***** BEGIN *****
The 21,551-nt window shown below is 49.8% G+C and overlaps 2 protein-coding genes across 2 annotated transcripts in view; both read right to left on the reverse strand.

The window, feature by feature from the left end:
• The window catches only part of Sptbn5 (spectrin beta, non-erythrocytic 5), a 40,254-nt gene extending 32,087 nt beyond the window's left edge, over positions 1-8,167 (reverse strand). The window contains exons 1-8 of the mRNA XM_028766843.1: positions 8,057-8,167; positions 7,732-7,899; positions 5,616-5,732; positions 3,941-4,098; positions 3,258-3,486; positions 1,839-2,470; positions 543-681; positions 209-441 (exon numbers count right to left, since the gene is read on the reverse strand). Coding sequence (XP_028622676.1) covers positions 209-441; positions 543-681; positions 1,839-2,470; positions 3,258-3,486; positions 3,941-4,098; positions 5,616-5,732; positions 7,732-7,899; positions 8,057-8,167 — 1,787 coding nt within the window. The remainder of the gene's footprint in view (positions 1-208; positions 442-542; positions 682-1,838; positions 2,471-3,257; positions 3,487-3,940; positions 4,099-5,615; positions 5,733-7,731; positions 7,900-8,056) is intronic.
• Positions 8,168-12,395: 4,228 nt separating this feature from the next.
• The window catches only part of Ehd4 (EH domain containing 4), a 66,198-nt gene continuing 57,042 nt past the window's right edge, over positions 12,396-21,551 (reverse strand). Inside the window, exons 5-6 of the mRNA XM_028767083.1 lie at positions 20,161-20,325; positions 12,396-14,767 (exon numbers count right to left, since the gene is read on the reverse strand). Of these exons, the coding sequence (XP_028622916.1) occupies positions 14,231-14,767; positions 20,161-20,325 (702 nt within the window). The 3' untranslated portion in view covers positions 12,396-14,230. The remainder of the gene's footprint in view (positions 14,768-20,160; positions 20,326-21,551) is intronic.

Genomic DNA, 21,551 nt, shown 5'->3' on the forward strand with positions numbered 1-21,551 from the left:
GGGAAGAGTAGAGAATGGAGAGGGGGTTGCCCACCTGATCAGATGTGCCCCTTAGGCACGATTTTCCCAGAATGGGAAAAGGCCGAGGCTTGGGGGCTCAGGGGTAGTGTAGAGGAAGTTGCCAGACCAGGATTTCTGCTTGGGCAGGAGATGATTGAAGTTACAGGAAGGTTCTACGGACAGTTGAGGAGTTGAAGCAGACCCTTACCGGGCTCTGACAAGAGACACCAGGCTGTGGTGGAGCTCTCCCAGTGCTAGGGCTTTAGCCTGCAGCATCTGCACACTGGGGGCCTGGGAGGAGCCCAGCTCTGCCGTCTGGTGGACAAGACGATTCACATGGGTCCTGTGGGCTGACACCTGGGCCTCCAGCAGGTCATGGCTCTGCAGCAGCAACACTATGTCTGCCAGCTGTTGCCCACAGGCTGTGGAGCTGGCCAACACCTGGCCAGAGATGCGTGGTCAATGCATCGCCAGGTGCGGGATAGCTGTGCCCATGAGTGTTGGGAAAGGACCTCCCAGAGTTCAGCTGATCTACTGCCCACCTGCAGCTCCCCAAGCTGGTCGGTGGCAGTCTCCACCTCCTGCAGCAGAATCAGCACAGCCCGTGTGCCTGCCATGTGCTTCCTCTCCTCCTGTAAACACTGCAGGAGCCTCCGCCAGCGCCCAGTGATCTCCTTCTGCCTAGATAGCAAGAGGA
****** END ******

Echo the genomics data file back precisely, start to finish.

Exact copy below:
The 21,551-nt window shown below is 49.8% G+C and overlaps 2 protein-coding genes across 2 annotated transcripts in view; both read right to left on the reverse strand.

The window, feature by feature from the left end:
• The window catches only part of Sptbn5 (spectrin beta, non-erythrocytic 5), a 40,254-nt gene extending 32,087 nt beyond the window's left edge, over positions 1-8,167 (reverse strand). The window contains exons 1-8 of the mRNA XM_028766843.1: positions 8,057-8,167; positions 7,732-7,899; positions 5,616-5,732; positions 3,941-4,098; positions 3,258-3,486; positions 1,839-2,470; positions 543-681; positions 209-441 (exon numbers count right to left, since the gene is read on the reverse strand). Coding sequence (XP_028622676.1) covers positions 209-441; positions 543-681; positions 1,839-2,470; positions 3,258-3,486; positions 3,941-4,098; positions 5,616-5,732; positions 7,732-7,899; positions 8,057-8,167 — 1,787 coding nt within the window. The remainder of the gene's footprint in view (positions 1-208; positions 442-542; positions 682-1,838; positions 2,471-3,257; positions 3,487-3,940; positions 4,099-5,615; positions 5,733-7,731; positions 7,900-8,056) is intronic.
• Positions 8,168-12,395: 4,228 nt separating this feature from the next.
• The window catches only part of Ehd4 (EH domain containing 4), a 66,198-nt gene continuing 57,042 nt past the window's right edge, over positions 12,396-21,551 (reverse strand). Inside the window, exons 5-6 of the mRNA XM_028767083.1 lie at positions 20,161-20,325; positions 12,396-14,767 (exon numbers count right to left, since the gene is read on the reverse strand). Of these exons, the coding sequence (XP_028622916.1) occupies positions 14,231-14,767; positions 20,161-20,325 (702 nt within the window). The 3' untranslated portion in view covers positions 12,396-14,230. The remainder of the gene's footprint in view (positions 14,768-20,160; positions 20,326-21,551) is intronic.

Genomic DNA, 21,551 nt, shown 5'->3' on the forward strand with positions numbered 1-21,551 from the left:
GGGAAGAGTAGAGAATGGAGAGGGGGTTGCCCACCTGATCAGATGTGCCCCTTAGGCACGATTTTCCCAGAATGGGAAAAGGCCGAGGCTTGGGGGCTCAGGGGTAGTGTAGAGGAAGTTGCCAGACCAGGATTTCTGCTTGGGCAGGAGATGATTGAAGTTACAGGAAGGTTCTACGGACAGTTGAGGAGTTGAAGCAGACCCTTACCGGGCTCTGACAAGAGACACCAGGCTGTGGTGGAGCTCTCCCAGTGCTAGGGCTTTAGCCTGCAGCATCTGCACACTGGGGGCCTGGGAGGAGCCCAGCTCTGCCGTCTGGTGGACAAGACGATTCACATGGGTCCTGTGGGCTGACACCTGGGCCTCCAGCAGGTCATGGCTCTGCAGCAGCAACACTATGTCTGCCAGCTGTTGCCCACAGGCTGTGGAGCTGGCCAACACCTGGCCAGAGATGCGTGGTCAATGCATCGCCAGGTGCGGGATAGCTGTGCCCATGAGTGTTGGGAAAGGACCTCCCAGAGTTCAGCTGATCTACTGCCCACCTGCAGCTCCCCAAGCTGGTCGGTGGCAGTCTCCACCTCCTGCAGCAGAATCAGCACAGCCCGTGTGCCTGCCATGTGCTTCCTCTCCTCCTGTAAACACTGCAGGAGCCTCCGCCAGCGCCCAGTGATCTCCTTCTGCCTAGATAGCAAGAGGA